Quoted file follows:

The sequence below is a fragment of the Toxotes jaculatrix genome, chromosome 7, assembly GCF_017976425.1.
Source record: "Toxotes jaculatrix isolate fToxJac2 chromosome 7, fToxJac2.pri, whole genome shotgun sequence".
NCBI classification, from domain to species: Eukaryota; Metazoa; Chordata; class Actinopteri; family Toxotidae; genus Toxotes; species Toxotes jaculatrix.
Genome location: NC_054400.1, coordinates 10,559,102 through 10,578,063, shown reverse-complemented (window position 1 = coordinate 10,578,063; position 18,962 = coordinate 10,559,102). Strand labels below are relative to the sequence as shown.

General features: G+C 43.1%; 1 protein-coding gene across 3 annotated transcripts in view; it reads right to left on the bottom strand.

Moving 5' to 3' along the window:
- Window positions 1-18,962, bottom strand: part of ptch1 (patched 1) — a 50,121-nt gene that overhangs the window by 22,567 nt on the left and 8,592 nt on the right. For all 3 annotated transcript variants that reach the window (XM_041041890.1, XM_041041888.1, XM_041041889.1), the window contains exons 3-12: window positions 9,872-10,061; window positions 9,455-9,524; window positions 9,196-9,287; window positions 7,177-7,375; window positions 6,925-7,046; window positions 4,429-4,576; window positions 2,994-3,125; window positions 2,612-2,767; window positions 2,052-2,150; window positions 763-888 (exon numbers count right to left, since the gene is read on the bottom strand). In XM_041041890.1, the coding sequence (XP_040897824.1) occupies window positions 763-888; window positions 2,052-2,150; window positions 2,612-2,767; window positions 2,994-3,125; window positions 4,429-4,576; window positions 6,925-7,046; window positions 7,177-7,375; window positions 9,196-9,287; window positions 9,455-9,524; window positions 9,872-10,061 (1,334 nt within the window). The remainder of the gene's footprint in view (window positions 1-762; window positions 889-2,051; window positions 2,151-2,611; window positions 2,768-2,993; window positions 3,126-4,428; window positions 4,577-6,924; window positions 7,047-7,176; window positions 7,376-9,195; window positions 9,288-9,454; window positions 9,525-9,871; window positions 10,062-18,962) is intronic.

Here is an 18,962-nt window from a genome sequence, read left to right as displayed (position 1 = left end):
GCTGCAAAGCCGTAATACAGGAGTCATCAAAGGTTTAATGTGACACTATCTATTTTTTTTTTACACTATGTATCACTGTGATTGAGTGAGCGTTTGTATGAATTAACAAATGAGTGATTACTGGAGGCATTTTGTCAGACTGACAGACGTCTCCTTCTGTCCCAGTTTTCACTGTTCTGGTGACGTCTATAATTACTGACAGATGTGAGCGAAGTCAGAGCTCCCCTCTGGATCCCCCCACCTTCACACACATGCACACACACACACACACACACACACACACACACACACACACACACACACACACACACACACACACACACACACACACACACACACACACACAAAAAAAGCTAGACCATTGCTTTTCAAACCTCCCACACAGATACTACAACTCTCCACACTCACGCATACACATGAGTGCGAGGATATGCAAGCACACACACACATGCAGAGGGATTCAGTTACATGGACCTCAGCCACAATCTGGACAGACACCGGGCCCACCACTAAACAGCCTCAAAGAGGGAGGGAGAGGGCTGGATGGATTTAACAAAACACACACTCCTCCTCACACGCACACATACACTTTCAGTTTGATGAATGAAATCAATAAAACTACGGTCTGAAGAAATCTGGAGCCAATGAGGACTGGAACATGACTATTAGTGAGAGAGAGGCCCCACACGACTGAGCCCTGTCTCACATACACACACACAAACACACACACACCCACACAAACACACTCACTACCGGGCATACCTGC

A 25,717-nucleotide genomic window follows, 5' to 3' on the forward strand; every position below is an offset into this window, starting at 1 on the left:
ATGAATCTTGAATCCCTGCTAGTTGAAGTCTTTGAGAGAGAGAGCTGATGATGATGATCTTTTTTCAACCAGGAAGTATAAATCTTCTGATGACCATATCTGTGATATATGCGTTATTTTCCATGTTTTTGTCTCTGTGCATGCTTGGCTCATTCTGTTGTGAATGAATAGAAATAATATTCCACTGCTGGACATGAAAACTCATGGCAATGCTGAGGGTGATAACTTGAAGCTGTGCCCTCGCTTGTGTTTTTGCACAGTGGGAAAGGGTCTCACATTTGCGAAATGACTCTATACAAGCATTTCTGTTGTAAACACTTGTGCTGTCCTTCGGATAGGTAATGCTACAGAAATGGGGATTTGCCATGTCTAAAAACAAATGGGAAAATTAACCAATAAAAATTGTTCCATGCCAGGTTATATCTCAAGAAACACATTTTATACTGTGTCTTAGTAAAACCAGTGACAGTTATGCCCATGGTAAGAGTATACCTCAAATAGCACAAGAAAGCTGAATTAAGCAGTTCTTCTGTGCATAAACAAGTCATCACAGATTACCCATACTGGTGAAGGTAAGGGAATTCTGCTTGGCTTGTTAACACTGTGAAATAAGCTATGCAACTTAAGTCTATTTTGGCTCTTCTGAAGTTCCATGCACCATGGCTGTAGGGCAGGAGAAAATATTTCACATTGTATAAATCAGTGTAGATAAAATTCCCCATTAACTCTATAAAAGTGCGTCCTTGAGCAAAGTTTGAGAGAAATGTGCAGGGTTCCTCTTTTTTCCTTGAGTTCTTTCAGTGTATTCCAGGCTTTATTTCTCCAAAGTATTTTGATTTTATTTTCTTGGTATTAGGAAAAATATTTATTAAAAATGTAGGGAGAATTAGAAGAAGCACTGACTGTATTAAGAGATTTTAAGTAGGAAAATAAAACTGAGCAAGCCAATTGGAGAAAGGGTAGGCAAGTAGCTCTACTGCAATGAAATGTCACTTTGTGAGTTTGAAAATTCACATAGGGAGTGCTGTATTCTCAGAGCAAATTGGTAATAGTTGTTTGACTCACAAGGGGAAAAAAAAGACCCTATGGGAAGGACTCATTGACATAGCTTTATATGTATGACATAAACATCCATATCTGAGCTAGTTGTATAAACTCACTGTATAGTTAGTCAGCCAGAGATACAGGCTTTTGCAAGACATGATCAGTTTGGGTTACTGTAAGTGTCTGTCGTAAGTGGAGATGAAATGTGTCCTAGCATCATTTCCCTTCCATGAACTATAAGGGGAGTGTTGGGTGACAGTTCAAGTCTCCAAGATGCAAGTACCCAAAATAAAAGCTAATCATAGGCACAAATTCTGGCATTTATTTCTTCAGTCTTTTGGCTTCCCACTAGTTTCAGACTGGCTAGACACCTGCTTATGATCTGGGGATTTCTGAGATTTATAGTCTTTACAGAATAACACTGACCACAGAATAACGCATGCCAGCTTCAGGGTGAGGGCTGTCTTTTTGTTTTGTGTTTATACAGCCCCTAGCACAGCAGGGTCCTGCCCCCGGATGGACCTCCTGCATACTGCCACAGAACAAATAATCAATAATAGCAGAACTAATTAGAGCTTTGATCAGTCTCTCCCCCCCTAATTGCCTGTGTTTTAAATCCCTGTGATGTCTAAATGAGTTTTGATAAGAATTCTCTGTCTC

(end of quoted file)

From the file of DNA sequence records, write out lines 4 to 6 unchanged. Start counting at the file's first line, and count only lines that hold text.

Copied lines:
Genome location: NC_054400.1, coordinates 10,559,102 through 10,578,063, shown reverse-complemented (window position 1 = coordinate 10,578,063; position 18,962 = coordinate 10,559,102). Strand labels below are relative to the sequence as shown.

General features: G+C 43.1%; 1 protein-coding gene across 3 annotated transcripts in view; it reads right to left on the bottom strand.

Moving 5' to 3' along the window: